Health Communications

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VanServellen_PP_Ch16.ppt

Communication

Skills

for the

Health Care

Professional

Concepts, Practice, and Evidence

Gwen van Servellen

CHAPTER 16

© 2009 Jones and Bartlett Publishers

Chapter 16
Communicating Effectively with Patients Displaying Significant Negative or Resistive Coping Responses

© 2009 Jones and Bartlett Publishers

Objectives

  • Multidimensional situations: patients, tasks, and care contexts
  • Types of difficult patient behaviors and underlying communications
  • Ways provider can monitor and apply specific guidelines
  • Difficult patient encounters and corresponding therapeutic responses

© 2009 Jones and Bartlett Publishers

Difficult Patients, Tasks, and Care Contexts

  • Difficult patients: behaviors evoke distress in the provider exceeding that expected or accepted
  • Up to 15% of provider-patient encounters are “difficult”
  • 10%-20% of consultations are with patients of this type

© 2009 Jones and Bartlett Publishers

Difficult Patients, Tasks, and Care Contexts Continued

  • Care contexts, e.g. dying patient, newly diagnosed terminally ill patient
  • Care situations, e.g. poorly staffed, little patient continuity, lack of transfer of important medical data

© 2009 Jones and Bartlett Publishers

Difficult Behaviors

  • Dependent or manipulative
  • Aggressive
  • Condescending
  • Self-pitying
  • Complaining
  • Demanding

© 2009 Jones and Bartlett Publishers

Behaviors and Underlying Meanings

  • The non-adherent patient
  • Patient barriers
  • Treatment and disease burden
  • Patient-provider relationship and system barriers

© 2009 Jones and Bartlett Publishers

Manipulative-Dependent

  • Found among all genders, ages, ethnicities, income classes
  • Exaggerated expressions of powerlessness and hopelessness and may be fabricated
  • Reinforces the authority-subordinate relationship between provider and patient

© 2009 Jones and Bartlett Publishers

Responses to Manipulative Dependent Patient

  • Thorough assessment of behaviors
  • Set limits on demands and requests, especially if fabricated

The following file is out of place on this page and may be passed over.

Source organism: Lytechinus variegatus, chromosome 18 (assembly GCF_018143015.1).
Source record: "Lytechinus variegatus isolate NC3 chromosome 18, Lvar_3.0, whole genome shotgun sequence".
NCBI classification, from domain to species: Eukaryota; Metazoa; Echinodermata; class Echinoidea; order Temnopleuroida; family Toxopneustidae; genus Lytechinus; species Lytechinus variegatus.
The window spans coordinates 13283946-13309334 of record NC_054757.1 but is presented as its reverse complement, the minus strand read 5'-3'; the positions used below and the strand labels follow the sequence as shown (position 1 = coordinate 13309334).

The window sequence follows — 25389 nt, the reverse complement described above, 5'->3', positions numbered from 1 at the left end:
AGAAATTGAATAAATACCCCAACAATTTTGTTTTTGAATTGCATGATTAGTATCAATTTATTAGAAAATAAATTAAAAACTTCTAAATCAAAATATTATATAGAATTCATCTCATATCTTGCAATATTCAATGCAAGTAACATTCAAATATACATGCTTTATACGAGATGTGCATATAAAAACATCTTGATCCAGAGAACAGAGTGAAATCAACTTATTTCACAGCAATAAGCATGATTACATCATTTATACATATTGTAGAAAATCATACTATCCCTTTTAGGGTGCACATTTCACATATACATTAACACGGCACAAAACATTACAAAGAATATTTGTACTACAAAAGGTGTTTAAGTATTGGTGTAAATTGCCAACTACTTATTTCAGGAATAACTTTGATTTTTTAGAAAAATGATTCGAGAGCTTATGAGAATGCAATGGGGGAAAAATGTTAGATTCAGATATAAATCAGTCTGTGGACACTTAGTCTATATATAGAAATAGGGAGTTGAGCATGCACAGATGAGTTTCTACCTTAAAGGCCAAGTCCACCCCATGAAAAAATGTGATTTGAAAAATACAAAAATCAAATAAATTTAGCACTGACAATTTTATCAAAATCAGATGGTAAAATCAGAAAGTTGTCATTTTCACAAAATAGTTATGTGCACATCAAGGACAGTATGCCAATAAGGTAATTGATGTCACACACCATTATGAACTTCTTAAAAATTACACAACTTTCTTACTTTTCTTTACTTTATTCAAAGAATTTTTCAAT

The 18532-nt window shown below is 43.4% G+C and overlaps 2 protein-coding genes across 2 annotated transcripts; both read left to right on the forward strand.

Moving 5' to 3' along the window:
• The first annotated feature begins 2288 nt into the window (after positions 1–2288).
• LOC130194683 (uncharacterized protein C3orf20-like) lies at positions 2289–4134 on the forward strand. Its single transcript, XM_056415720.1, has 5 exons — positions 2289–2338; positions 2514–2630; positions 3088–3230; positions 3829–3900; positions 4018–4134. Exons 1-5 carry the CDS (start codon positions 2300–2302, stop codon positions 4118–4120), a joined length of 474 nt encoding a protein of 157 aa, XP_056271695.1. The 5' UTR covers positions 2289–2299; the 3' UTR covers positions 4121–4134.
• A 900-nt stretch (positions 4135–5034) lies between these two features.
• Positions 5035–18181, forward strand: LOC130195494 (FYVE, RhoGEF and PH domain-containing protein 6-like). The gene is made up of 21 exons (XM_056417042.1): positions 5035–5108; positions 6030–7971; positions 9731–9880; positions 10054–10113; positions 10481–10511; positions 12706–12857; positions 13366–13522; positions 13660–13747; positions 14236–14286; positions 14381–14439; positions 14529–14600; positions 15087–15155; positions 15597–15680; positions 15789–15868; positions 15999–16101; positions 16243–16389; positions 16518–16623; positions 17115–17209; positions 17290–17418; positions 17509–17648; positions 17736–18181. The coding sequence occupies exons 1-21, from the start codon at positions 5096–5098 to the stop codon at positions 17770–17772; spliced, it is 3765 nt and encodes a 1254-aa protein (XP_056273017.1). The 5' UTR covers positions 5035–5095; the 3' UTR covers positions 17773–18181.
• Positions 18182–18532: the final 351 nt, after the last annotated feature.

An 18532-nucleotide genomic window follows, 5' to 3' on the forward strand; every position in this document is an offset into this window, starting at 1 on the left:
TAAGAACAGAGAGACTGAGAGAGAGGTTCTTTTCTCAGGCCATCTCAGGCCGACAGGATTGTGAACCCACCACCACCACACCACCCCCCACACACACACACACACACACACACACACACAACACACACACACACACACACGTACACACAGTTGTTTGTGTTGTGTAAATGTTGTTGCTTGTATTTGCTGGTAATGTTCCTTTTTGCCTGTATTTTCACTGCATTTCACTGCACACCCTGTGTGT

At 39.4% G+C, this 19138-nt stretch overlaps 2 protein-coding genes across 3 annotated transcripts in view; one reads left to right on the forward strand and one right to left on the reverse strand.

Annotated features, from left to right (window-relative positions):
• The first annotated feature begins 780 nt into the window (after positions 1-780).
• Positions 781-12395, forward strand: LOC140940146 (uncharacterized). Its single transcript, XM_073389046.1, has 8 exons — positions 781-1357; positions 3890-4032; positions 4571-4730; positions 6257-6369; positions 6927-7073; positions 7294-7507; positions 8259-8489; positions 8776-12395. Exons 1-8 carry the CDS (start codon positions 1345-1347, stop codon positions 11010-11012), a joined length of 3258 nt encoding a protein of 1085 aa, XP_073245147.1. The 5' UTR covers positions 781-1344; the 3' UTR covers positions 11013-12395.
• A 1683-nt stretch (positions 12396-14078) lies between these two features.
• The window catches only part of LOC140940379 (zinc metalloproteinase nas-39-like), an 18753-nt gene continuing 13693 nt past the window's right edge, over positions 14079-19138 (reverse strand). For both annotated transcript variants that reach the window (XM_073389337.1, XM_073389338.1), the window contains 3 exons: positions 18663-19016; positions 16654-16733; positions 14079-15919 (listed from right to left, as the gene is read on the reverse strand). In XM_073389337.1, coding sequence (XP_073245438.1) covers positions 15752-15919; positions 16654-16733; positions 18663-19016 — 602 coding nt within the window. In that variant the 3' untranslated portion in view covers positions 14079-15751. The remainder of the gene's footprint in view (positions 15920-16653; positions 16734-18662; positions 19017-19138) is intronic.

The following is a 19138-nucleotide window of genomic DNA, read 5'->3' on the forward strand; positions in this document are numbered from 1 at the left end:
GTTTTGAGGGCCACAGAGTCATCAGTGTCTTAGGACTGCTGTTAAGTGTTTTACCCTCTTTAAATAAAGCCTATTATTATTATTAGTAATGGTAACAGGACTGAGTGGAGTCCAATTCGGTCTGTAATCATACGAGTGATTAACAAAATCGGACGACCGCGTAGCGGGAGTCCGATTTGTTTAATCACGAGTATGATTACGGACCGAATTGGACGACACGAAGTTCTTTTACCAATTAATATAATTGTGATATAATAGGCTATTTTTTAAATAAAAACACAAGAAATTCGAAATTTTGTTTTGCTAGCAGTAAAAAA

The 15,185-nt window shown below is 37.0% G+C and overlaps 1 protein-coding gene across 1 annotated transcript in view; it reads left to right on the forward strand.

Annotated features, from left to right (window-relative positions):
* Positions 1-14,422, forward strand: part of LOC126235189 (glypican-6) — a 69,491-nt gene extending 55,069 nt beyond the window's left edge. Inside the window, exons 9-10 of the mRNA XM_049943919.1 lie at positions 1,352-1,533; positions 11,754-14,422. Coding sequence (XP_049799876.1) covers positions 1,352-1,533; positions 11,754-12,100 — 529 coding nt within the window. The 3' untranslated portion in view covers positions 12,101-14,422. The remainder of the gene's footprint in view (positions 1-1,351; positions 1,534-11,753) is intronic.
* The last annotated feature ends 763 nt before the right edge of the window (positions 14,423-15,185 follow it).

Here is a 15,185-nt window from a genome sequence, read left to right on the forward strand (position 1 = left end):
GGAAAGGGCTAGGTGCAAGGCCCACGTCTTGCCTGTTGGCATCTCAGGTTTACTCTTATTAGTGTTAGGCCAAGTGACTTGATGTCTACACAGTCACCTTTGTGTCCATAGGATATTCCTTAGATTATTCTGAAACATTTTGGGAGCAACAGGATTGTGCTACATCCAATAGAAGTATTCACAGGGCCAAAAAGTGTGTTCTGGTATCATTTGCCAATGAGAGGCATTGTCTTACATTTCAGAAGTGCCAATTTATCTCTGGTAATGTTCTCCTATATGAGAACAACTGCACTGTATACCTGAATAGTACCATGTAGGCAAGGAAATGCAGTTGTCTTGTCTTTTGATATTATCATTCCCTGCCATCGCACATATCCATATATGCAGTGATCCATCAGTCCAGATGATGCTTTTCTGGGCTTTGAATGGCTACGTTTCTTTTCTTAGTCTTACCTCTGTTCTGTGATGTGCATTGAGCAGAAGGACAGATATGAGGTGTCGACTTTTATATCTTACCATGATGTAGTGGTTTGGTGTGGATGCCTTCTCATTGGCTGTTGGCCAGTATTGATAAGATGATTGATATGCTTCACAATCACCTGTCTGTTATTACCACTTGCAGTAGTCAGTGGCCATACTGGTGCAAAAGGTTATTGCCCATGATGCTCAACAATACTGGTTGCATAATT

• Establish the goals of treatment and engage patient actively as a partner
  • Avoid honoring special privileges or patient bargaining
  • Avoid accepting flattery

© 2009 Jones and Bartlett Publishers

Aggressive Patient

  • Expressed aggression toward provider is troublesome and can occur for many reasons
  • Patient may or may not be aware of underlying hostility
  • Assault is rare but can occur

© 2009 Jones and Bartlett Publishers

Responses to Aggression

  • Fully assess the foundations for the aggression, including health status
  • Lower the stimuli in the immediate environment
  • Avoid direct contact if possible or approach with a colleague
  • Evaluate for medication needs, e.g. pain medications and mild sedative

© 2009 Jones and Bartlett Publishers

Discuss Underlying Meanings and Therapeutic Responses

  • Complaining and demanding patient
  • Patient in denial of illness or prognosis
  • Depressed or anxious patient

© 2009 Jones and Bartlett Publishers

Monitoring Own Reactions

  • Become aware of your reactions and reflect
  • Enhance awareness and observation skills
  • Show patient respect
  • Practice unconditional positive regard
  • Show concern and interest
  • Practice objectivity
  • Conduct analyses with input from colleagues

© 2009 Jones and Bartlett Publishers

Summary

Dealing with difficult patients, difficult tasks, and difficult care contexts is omnipresent in health care. Providers’ abilities rely on awareness, observation, and well placed responses.

© 2009 Jones and Bartlett Publishers